For decades, small business prime contractors who received set-aside awards for services contracts were limited in the amount of work that they could subcontract – not more than 50 percent of the labor to be performed under the contract. This was and is known as the “limitation on subcontracting” or “LOS” rules. But Congress made changes to the LOS regime and acquisition rules are coming, finally, but not necessarily for the good of small businesses or the federal agencies.   

In 2013, Congress amended the Small Business Act to change two important elements of the LOS rules. First, the 50 percent subcontracting limitation was modified to cover the entire value of the awarded contract, not just the labor to be performed. Second, Congress created a new category of firms – called “similarly situated entities” – to whom a small business prime contractor could subcontract work and not have that subcontract work count against the 50 percent limitation. PSC raised concerns to the Hill about the shift to the total value of the contract, but to no avail.

It took SBA more than three years, until 2016, to issue its final rules implementing that 2013 law change. PSC also highlighted our concerns to SBA in their development of the rulemaking, but they made only minor adjustments in their final rule. In December 2018, SBA published a proposed rule to change its 2016 final rule, addressing several of the concerns PSC raised in our earlier comments.  Also in December 2018, the FAR Council published a proposed rule to implement SBA’s 2016 regulation, but without the revisions SBA had just proposed!  PSC filed comments on both the SBA and the Federal Acquisition Regulation (FAR) proposed rules; while we endorsed many components of the SBA revision, we offered further comments to simplify compliance and expand the exemptions introduced by SBA. We also urged the FAR Council to incorporate the update from the SBA proposed rule and make other necessary changes to the FAR.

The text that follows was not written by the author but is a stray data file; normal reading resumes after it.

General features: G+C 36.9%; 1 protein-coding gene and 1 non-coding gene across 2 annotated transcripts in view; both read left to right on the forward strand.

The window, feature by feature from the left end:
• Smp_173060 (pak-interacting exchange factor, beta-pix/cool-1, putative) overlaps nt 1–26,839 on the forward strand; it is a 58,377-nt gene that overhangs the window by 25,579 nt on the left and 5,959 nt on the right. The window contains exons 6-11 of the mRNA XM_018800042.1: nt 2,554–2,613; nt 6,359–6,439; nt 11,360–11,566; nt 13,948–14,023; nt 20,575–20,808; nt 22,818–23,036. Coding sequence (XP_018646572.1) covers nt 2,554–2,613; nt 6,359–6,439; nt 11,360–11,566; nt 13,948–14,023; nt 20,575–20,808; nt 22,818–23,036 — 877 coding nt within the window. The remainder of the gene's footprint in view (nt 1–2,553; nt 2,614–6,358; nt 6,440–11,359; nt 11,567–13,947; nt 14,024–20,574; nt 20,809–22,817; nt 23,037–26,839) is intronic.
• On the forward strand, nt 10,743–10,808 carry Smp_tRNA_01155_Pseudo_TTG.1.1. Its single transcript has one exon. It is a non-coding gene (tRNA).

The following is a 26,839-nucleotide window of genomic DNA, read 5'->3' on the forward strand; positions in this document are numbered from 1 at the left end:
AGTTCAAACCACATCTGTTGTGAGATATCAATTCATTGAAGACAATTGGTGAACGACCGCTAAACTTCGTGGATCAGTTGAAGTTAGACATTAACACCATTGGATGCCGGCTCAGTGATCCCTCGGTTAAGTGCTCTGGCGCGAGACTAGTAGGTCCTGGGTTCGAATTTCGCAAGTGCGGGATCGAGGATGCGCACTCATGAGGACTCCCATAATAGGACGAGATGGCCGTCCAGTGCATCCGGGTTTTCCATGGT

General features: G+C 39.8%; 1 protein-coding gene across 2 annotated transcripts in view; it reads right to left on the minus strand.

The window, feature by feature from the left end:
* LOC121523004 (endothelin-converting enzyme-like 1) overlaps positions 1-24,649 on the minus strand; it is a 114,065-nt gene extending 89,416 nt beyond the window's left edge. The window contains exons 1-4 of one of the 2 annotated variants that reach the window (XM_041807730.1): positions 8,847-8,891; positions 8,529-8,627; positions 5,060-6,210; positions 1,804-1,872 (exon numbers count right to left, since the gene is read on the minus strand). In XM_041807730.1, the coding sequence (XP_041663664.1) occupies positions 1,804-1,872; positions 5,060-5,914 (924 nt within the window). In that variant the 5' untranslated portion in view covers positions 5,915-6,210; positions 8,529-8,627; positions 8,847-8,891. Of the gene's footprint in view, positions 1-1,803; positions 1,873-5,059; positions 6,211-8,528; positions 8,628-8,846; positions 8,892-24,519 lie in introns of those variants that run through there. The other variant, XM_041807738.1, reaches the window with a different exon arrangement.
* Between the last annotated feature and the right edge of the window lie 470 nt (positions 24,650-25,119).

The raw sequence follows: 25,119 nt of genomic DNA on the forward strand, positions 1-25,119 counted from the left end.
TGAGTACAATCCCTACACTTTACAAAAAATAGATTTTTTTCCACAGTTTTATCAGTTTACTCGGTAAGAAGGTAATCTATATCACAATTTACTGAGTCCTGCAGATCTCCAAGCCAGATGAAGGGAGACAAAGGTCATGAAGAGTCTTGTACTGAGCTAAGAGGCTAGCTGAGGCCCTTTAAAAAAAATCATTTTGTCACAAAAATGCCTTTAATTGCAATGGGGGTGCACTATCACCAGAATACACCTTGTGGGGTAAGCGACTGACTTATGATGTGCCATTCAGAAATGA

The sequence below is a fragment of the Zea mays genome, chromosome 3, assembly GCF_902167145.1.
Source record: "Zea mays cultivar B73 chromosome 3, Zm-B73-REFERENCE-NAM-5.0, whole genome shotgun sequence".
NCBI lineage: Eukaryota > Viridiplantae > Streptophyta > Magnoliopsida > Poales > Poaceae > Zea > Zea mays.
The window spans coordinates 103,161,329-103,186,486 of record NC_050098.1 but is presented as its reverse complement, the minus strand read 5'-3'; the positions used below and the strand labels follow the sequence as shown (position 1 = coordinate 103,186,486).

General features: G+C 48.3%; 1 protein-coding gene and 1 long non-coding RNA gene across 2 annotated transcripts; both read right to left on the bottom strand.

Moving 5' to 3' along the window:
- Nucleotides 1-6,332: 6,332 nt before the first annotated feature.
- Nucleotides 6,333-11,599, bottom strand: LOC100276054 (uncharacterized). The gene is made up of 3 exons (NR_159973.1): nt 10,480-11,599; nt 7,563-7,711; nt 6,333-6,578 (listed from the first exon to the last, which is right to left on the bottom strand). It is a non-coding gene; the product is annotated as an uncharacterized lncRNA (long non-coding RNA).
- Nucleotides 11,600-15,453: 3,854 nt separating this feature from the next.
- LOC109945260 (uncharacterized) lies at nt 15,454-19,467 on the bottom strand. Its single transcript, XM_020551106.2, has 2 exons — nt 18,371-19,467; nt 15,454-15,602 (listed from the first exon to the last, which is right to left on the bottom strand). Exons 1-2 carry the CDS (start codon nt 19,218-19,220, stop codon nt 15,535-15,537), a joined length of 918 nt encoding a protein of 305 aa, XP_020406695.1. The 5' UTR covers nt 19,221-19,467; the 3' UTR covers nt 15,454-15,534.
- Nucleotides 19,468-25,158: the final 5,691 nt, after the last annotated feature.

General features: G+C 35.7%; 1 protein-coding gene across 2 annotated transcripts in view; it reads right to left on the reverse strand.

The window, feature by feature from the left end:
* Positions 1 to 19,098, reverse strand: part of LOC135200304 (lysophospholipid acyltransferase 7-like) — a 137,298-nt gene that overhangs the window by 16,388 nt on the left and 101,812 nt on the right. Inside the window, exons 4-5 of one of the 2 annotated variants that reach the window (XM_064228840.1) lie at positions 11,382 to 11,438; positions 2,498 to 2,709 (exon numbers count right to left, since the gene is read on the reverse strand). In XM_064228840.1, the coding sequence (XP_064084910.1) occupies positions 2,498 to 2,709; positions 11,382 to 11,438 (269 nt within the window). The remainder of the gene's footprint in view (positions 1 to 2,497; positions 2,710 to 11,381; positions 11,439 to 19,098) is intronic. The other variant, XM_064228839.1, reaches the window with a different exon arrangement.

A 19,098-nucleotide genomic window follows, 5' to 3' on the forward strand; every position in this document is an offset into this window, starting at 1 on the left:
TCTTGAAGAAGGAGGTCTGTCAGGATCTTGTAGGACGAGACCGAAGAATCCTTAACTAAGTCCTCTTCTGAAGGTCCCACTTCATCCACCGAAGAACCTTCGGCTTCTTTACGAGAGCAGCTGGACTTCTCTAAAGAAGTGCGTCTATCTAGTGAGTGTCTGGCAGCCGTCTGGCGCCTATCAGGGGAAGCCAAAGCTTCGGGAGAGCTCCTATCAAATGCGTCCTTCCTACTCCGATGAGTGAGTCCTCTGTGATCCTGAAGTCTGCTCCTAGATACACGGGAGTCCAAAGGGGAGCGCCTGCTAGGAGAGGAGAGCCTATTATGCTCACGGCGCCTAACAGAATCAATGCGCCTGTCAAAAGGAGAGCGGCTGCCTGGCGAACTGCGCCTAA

But as of April 2019, there is still no final FAR rule to implement the SBA 2016 rule. However, in advance of the close of the public comment period on the FAR and SBA regulations, in December 2018 DoD issued a class deviation to immediately (really?) implement SBA’s 2016 final rule in the Defense Federal Acquisition Regulation Supplement (DFARS). In April 2019, the Civilian Agencies Acquisition Council (CAAC) also authorized non-defense federal agencies to “immediately” implement SBA”s 2016 final rule. Neither the DFARS nor the CAAC actions address elements of SBA’s December proposed revisions to its own 2016 LOS regulations.  

Leading up to December actions, PSC held numerous working sessions with our members and had discussions with agencies’ policy and procurement officials to highlight our concerns and to share the comments received from our members. We believe that the immediate regulatory implementation of even SBA’s original 2016 rule, without any training for agency contracting officers and small business advocates, or for small businesses, will create confusion, uncertainty and real risks of consequential non-compliance for small business contractors. 

PSC will continue our advocacy in favor of fair and executable LOS regulations for small business. 


This article was published in the Spring 2019 Service Contractor Magazine. Click here to view a PDF of this article.